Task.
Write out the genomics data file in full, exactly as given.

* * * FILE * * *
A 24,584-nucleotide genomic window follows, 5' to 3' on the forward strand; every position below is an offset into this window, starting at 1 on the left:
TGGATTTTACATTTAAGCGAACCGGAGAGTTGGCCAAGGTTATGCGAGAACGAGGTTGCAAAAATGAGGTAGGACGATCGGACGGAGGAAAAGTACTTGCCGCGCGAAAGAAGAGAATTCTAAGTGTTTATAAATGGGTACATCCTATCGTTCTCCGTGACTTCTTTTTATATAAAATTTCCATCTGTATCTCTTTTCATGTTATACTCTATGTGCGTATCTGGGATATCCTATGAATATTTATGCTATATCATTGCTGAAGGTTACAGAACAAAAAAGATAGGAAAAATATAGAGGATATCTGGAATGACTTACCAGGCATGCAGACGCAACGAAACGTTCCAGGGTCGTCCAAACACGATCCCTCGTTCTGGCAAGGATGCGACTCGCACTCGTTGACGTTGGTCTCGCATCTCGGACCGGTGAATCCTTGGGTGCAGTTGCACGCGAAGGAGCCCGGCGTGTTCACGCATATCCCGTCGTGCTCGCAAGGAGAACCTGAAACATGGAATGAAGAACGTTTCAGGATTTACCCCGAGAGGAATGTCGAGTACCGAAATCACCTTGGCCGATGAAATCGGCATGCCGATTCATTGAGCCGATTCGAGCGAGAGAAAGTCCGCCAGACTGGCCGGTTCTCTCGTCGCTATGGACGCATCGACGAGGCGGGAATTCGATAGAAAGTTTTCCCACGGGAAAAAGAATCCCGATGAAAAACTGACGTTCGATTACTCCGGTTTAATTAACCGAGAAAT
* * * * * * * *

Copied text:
A 24,584-nucleotide genomic window follows, 5' to 3' on the forward strand; every position below is an offset into this window, starting at 1 on the left:
TGGATTTTACATTTAAGCGAACCGGAGAGTTGGCCAAGGTTATGCGAGAACGAGGTTGCAAAAATGAGGTAGGACGATCGGACGGAGGAAAAGTACTTGCCGCGCGAAAGAAGAGAATTCTAAGTGTTTATAAATGGGTACATCCTATCGTTCTCCGTGACTTCTTTTTATATAAAATTTCCATCTGTATCTCTTTTCATGTTATACTCTATGTGCGTATCTGGGATATCCTATGAATATTTATGCTATATCATTGCTGAAGGTTACAGAACAAAAAAGATAGGAAAAATATAGAGGATATCTGGAATGACTTACCAGGCATGCAGACGCAACGAAACGTTCCAGGGTCGTCCAAACACGATCCCTCGTTCTGGCAAGGATGCGACTCGCACTCGTTGACGTTGGTCTCGCATCTCGGACCGGTGAATCCTTGGGTGCAGTTGCACGCGAAGGAGCCCGGCGTGTTCACGCATATCCCGTCGTGCTCGCAAGGAGAACCTGAAACATGGAATGAAGAACGTTTCAGGATTTACCCCGAGAGGAATGTCGAGTACCGAAATCACCTTGGCCGATGAAATCGGCATGCCGATTCATTGAGCCGATTCGAGCGAGAGAAAGTCCGCCAGACTGGCCGGTTCTCTCGTCGCTATGGACGCATCGACGAGGCGGGAATTCGATAGAAAGTTTTCCCACGGGAAAAAGAATCCCGATGAAAAACTGACGTTCGATTACTCCGGTTTAATTAACCGAGAAAT